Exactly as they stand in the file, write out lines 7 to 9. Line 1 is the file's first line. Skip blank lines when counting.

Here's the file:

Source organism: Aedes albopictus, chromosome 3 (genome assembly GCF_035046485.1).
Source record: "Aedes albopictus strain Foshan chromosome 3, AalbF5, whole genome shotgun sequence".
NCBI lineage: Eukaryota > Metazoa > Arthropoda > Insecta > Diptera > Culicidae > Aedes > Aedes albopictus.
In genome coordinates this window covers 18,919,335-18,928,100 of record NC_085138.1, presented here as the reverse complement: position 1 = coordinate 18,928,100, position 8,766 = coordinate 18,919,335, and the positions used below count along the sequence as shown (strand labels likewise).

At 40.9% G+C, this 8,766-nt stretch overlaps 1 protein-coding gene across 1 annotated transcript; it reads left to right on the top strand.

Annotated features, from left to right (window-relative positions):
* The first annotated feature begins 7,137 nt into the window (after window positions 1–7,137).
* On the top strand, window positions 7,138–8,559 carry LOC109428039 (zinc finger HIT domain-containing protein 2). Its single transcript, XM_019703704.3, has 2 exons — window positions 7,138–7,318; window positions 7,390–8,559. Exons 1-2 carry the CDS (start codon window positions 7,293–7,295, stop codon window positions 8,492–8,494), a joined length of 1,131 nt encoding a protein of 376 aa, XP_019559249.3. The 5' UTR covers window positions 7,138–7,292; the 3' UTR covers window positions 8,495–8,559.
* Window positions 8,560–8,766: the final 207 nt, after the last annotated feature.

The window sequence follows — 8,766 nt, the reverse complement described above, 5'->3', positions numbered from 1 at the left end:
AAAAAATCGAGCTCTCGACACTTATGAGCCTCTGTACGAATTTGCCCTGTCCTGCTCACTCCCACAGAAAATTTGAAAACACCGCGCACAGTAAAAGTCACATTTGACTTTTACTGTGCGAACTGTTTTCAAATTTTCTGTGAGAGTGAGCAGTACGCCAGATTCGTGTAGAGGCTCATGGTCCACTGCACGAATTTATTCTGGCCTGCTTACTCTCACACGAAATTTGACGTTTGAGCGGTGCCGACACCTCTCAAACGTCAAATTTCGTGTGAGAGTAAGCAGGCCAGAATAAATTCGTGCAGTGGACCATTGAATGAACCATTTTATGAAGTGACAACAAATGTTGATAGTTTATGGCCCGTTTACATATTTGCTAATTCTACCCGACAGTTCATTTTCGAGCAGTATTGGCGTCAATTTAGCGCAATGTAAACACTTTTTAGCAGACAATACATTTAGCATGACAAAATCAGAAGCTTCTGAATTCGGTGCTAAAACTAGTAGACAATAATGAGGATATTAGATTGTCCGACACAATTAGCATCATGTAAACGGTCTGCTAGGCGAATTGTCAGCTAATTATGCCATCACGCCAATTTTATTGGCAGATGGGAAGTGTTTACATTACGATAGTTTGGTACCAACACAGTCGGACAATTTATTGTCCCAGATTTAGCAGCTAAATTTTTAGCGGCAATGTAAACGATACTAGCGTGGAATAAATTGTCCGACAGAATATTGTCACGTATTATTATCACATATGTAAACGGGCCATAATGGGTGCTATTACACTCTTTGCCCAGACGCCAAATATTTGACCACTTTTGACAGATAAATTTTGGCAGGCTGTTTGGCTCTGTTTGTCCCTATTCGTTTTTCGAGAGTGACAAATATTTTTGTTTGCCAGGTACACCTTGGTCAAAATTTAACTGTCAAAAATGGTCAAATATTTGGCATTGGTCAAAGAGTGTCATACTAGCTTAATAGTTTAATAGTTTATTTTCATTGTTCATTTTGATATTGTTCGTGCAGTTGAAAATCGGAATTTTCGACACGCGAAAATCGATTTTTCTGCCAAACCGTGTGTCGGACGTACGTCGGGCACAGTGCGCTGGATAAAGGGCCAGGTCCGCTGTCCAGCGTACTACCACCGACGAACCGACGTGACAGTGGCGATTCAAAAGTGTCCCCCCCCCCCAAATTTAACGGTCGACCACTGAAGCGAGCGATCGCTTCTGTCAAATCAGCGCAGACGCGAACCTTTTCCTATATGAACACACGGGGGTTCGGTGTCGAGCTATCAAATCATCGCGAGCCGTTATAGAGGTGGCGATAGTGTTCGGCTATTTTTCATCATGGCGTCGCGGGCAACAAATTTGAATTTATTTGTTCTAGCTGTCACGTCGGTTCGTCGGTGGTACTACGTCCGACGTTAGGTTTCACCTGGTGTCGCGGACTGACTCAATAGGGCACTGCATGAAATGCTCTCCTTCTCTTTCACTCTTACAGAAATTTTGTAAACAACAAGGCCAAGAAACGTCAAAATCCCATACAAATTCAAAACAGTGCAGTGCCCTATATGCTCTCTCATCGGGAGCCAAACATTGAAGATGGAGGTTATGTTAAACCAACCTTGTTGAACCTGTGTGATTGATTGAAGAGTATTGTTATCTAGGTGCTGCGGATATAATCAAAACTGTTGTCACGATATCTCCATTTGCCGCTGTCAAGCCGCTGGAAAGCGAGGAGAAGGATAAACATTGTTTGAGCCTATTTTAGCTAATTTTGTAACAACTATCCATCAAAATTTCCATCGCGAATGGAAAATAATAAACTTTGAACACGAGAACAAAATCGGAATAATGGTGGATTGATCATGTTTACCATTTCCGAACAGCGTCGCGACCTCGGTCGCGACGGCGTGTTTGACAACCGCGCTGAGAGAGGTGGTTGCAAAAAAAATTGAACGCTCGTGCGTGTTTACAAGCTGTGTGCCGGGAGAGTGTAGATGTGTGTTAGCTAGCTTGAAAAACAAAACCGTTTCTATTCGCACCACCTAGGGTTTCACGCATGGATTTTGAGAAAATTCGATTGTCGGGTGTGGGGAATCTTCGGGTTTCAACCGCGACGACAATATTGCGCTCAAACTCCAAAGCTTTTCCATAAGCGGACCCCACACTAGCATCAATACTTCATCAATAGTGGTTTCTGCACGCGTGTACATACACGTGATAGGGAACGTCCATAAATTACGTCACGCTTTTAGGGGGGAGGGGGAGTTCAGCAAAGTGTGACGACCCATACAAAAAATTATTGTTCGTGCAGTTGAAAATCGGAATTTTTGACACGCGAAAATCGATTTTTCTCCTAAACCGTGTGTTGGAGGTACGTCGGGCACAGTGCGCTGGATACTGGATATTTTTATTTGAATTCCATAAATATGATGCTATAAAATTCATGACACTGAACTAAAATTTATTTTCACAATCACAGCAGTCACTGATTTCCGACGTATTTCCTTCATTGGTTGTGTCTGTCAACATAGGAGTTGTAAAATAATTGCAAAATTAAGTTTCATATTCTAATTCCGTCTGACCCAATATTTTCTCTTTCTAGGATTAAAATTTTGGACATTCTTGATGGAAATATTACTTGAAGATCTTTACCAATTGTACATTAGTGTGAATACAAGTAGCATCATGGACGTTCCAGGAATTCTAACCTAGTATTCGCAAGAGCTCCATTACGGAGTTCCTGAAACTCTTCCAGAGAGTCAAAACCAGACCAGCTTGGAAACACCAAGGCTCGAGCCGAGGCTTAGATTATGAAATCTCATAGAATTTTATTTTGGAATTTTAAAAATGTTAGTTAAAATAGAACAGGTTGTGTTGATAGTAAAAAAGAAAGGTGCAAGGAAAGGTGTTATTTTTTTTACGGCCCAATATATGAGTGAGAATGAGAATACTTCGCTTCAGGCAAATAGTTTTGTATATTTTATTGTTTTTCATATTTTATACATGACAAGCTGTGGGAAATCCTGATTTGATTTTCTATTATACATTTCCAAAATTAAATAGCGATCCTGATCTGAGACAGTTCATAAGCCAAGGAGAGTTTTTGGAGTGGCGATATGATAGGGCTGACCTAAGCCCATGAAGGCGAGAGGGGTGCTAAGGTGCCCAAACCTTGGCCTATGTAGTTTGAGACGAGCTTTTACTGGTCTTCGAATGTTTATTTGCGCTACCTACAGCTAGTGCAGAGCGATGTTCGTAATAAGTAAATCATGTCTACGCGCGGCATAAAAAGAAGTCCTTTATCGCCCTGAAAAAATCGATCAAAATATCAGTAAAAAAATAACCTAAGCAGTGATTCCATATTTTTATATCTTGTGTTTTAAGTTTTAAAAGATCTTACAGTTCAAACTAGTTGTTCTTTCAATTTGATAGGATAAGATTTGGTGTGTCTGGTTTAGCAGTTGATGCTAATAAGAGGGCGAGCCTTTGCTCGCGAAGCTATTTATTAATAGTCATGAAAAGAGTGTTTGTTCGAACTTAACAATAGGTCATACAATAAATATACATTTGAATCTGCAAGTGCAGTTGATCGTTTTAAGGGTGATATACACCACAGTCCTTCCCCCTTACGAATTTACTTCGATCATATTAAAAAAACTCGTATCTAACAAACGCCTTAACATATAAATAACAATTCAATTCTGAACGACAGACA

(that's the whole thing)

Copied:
* The first annotated feature begins 7,137 nt into the window (after window positions 1–7,137).
* On the top strand, window positions 7,138–8,559 carry LOC109428039 (zinc finger HIT domain-containing protein 2). Its single transcript, XM_019703704.3, has 2 exons — window positions 7,138–7,318; window positions 7,390–8,559. Exons 1-2 carry the CDS (start codon window positions 7,293–7,295, stop codon window positions 8,492–8,494), a joined length of 1,131 nt encoding a protein of 376 aa, XP_019559249.3. The 5' UTR covers window positions 7,138–7,292; the 3' UTR covers window positions 8,495–8,559.
* Window positions 8,560–8,766: the final 207 nt, after the last annotated feature.